Instead of listings, BMO Hong Kong develops existing ETFs

by , 7th February 2018

Instead of attracting new assets with new ETFs, BMO Hong Kong is leveraging existing ones. And it’s working, writes Felix Xu. 

BMO Global Asset Management’s Hong Kong subsidiary will prioritise the development of its existing lineup of ETF products rather than focusing on launching new products.

Since launching its first Hong Kong ETF in 2014, BMO has distinguished itself from other ETF providers by listing innovative products. Notably, this includes the first Asian US dollar bond ETF, the BMO Asia USD Investment Grade Bond ETF (3141), which has almost $1bn assets.

But BMO has slowed its tempo in recent years. It has listed no new products since February 2016, when it listed four of its overseas market-linked ETFs on the Hong Kong Stock Exchange.

According to Clarence Chan, managing director and head of ETF Asia at BMO, the company’s existing line-up of seven ETFs is the main focus, particularly as some of them posted significant growth last year.

“Some individual products such as the BMO NASDAQ 100 ETF managed to grow 60% to 70% in AUM in 2017 even though they are not the mainstream Hong Kong and China-focused ETFs,” Mr. Chan points out.

Hong Kong’s ETF market has been dominated by plain vanilla Hong Kong and China equity ETFs such as the Tracker of Hong Kong and the CSOP FTSE A50 ETF. Capital inflows into these ETFs were considerable last year, driven by the bullish run of the local stock market.

However, BMO’s ETFs are trying to provide different dimensions to institutional investors to meet their various investment objectives such as hedging risks and gaining access to specific markets.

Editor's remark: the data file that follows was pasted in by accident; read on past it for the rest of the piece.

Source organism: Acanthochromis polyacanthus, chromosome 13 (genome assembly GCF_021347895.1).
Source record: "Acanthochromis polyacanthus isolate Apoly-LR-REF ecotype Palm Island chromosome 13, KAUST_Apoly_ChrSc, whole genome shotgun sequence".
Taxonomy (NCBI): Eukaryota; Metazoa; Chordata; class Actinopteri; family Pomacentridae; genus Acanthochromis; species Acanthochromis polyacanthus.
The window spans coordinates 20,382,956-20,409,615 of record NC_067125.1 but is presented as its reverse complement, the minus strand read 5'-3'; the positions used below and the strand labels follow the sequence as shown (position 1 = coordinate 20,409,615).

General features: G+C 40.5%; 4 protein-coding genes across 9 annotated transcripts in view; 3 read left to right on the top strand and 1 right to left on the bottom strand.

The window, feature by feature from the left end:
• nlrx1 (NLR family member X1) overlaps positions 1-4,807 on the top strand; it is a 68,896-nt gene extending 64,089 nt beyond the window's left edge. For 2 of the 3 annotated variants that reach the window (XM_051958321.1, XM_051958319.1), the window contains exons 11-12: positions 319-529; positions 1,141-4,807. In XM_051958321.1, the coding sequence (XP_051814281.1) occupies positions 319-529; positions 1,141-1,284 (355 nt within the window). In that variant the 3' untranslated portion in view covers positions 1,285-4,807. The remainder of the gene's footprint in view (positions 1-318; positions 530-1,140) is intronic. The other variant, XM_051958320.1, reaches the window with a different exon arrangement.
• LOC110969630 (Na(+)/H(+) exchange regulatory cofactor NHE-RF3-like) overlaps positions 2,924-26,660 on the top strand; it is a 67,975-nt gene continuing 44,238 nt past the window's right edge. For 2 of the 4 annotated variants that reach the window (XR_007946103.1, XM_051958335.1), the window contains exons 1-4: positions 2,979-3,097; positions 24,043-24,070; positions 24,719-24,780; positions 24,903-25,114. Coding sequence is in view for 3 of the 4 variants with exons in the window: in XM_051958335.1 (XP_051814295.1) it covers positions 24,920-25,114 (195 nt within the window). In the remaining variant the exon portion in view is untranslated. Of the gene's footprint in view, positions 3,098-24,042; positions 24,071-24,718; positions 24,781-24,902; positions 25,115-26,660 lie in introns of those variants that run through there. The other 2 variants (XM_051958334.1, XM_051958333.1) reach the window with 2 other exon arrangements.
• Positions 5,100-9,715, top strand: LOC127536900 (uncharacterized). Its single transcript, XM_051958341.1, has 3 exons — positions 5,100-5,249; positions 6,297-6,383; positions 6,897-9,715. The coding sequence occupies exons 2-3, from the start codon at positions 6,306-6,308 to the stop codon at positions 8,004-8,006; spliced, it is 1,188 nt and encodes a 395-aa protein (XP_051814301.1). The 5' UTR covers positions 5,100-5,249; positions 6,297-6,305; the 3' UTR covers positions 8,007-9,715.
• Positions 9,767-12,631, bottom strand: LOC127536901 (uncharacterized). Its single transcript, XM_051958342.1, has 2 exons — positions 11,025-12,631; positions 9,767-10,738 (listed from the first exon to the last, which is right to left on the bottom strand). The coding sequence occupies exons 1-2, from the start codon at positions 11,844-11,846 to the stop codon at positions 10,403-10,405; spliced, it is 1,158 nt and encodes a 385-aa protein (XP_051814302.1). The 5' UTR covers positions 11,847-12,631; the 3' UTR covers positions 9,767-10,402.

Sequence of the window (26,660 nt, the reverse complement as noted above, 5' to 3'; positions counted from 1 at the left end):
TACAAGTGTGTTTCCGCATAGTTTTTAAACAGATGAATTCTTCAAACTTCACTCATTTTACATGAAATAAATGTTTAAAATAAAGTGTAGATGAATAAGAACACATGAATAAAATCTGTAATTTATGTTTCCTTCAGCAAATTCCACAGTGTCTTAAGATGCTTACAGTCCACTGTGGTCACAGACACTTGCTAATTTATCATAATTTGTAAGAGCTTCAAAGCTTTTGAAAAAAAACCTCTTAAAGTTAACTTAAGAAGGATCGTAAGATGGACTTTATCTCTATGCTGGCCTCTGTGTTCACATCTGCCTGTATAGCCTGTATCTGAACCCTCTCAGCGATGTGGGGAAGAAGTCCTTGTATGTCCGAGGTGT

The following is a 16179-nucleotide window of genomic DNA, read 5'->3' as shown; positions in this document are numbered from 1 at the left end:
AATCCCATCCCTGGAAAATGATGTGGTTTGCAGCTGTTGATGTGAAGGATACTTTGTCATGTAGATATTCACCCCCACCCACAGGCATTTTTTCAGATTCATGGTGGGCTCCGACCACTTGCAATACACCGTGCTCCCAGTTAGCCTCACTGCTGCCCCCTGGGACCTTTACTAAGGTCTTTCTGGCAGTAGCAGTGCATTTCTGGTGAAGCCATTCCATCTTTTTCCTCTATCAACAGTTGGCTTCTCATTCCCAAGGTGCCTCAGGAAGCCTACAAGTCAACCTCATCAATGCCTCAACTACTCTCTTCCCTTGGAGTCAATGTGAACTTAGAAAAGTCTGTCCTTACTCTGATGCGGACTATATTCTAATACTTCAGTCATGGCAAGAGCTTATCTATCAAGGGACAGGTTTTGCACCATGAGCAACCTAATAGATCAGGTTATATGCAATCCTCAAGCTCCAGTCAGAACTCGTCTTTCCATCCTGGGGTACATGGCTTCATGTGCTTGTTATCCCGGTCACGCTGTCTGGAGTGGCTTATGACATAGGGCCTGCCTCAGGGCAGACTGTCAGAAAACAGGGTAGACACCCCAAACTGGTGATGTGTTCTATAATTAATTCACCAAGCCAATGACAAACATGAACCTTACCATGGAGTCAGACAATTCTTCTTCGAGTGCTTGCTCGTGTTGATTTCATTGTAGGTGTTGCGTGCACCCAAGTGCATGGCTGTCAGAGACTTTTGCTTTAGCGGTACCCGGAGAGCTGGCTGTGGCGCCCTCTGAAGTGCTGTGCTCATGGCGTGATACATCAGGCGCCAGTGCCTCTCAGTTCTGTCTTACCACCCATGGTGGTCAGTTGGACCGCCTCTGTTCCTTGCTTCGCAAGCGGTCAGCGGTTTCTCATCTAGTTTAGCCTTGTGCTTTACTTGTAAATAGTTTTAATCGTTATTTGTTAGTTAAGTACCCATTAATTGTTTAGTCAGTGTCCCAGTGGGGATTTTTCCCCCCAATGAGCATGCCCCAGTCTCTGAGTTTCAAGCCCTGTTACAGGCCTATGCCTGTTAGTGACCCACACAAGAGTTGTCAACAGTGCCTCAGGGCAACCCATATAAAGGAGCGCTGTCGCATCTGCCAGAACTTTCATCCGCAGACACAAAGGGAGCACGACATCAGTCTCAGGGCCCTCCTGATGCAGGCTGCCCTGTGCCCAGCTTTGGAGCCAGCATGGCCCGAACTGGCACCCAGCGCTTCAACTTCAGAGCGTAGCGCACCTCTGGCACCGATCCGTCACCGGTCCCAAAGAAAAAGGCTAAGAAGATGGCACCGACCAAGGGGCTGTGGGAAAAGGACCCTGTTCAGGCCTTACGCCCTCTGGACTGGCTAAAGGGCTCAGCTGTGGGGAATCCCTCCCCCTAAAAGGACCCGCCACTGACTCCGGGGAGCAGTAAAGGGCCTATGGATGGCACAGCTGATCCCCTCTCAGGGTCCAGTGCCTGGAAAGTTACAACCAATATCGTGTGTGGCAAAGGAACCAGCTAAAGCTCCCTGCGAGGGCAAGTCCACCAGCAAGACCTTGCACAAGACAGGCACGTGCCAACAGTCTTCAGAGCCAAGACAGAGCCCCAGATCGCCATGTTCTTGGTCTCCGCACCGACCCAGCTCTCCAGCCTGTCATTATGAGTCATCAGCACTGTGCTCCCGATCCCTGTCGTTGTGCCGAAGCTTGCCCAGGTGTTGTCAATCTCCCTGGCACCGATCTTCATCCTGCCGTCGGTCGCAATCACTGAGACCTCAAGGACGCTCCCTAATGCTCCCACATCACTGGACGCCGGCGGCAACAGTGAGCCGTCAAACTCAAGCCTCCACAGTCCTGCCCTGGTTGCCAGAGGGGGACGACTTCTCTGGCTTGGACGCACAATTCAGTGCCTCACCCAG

Total AUM of BMO’s Hong Kong ETFs grew by 40% year-on-year to reach more than US$290 million in January 2018, Mr. Chan says, adding that this “showed that there were still a pocket of investors or institutions who prefer to trade [the ETFs tracking the equities listed] in different time zones.”

According to Mr. Chan, BMO has secured significant capital uptake from discretionary accounts and fund of funds because of their unique underlying themes and structures.

On new product launches, he notes that the company does not have a concrete schedule for new product launches.

“We’re still in the midst of reviewing [the distribution strategy of the existing products],” he says. “At the same time, we always review the market to see what investors need. If opportunity arises, we will definitely launch new products.”

He says institutional investors currently account for a “significant proportion” of the company’s ETF assets.

“Our ETF products are relatively high in liquidity, especially in the primary market,” he explains “The creation size of our products is low, which is very beneficial for market makers and participating dealers. Also, the cost of creation [of the company’s ETFs] is probably the lowest in the market.”

Institutional investors can also make use of the company’s ETFs to access specific markets or strategies, he adds.

For example, the BMO Asia High Dividend ETF has drawn significant institutional capital as investors can use it to gain exposure to high dividend equities, he says.

The BMO Asia High Dividend ETF is structured with a smart beta investment approach to identify companies with at least three consecutive years of increasing dividend payments.

He expects Hong Kong’s ETF market to continue evolving, with providers launching more factor-based, thematic, and sector ETFs in the future.

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